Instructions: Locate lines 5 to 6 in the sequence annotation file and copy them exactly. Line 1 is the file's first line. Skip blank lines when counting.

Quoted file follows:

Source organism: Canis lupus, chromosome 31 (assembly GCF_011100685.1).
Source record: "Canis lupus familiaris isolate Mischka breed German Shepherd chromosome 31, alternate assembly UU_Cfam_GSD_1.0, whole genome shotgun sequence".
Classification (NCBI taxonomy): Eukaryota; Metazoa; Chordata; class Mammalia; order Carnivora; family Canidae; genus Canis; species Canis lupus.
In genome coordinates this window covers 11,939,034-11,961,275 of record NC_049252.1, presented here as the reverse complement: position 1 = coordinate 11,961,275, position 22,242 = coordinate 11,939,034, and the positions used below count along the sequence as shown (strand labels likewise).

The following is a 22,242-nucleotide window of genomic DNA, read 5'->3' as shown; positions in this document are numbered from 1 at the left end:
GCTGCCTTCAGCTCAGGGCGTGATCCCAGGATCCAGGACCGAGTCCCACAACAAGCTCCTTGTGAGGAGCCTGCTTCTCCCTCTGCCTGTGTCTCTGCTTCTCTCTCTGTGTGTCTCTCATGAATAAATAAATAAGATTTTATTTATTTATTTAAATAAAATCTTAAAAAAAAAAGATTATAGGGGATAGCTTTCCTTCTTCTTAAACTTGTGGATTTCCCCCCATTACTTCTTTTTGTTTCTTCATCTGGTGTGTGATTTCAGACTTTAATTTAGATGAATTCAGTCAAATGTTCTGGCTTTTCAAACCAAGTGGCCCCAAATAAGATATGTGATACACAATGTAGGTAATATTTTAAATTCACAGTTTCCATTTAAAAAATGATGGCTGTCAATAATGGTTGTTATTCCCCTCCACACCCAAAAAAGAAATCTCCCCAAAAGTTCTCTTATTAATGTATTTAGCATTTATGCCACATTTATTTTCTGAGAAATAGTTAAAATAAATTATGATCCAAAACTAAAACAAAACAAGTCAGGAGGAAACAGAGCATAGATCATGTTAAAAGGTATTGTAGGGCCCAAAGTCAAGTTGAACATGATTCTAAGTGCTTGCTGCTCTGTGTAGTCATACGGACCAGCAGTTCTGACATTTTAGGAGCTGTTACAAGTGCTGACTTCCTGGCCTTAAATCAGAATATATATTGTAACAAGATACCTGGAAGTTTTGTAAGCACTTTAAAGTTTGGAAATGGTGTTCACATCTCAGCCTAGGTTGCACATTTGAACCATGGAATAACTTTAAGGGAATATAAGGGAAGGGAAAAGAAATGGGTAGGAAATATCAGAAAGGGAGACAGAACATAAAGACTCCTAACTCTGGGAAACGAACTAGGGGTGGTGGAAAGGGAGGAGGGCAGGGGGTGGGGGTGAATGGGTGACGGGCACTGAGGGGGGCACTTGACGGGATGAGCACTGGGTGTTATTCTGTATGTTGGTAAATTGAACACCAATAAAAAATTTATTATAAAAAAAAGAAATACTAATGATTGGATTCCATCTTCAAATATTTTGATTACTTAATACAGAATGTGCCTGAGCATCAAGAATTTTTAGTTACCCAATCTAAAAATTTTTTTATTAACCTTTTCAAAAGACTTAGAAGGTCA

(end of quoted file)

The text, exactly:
The following is a 22,242-nucleotide window of genomic DNA, read 5'->3' as shown; positions in this document are numbered from 1 at the left end:
GCTGCCTTCAGCTCAGGGCGTGATCCCAGGATCCAGGACCGAGTCCCACAACAAGCTCCTTGTGAGGAGCCTGCTTCTCCCTCTGCCTGTGTCTCTGCTTCTCTCTCTGTGTGTCTCTCATGAATAAATAAATAAGATTTTATTTATTTATTTAAATAAAATCTTAAAAAAAAAAGATTATAGGGGATAGCTTTCCTTCTTCTTAAACTTGTGGATTTCCCCCCATTACTTCTTTTTGTTTCTTCATCTGGTGTGTGATTTCAGACTTTAATTTAGATGAATTCAGTCAAATGTTCTGGCTTTTCAAACCAAGTGGCCCCAAATAAGATATGTGATACACAATGTAGGTAATATTTTAAATTCACAGTTTCCATTTAAAAAATGATGGCTGTCAATAATGGTTGTTATTCCCCTCCACACCCAAAAAAGAAATCTCCCCAAAAGTTCTCTTATTAATGTATTTAGCATTTATGCCACATTTATTTTCTGAGAAATAGTTAAAATAAATTATGATCCAAAACTAAAACAAAACAAGTCAGGAGGAAACAGAGCATAGATCATGTTAAAAGGTATTGTAGGGCCCAAAGTCAAGTTGAACATGATTCTAAGTGCTTGCTGCTCTGTGTAGTCATACGGACCAGCAGTTCTGACATTTTAGGAGCTGTTACAAGTGCTGACTTCCTGGCCTTAAATCAGAATATATATTGTAACAAGATACCTGGAAGTTTTGTAAGCACTTTAAAGTTTGGAAATGGTGTTCACATCTCAGCCTAGGTTGCACATTTGAACCATGGAATAACTTTAAGGGAATATAAGGGAAGGGAAAAGAAATGGGTAGGAAATATCAGAAAGGGAGACAGAACATAAAGACTCCTAACTCTGGGAAACGAACTAGGGGTGGTGGAAAGGGAGGAGGGCAGGGGGTGGGGGTGAATGGGTGACGGGCACTGAGGGGGGCACTTGACGGGATGAGCACTGGGTGTTATTCTGTATGTTGGTAAATTGAACACCAATAAAAAATTTATTATAAAAAAAAGAAATACTAATGATTGGATTCCATCTTCAAATATTTTGATTACTTAATACAGAATGTGCCTGAGCATCAAGAATTTTTAGTTACCCAATCTAAAAATTTTTTTATTAACCTTTTCAAAAGACTTAGAAGGTCA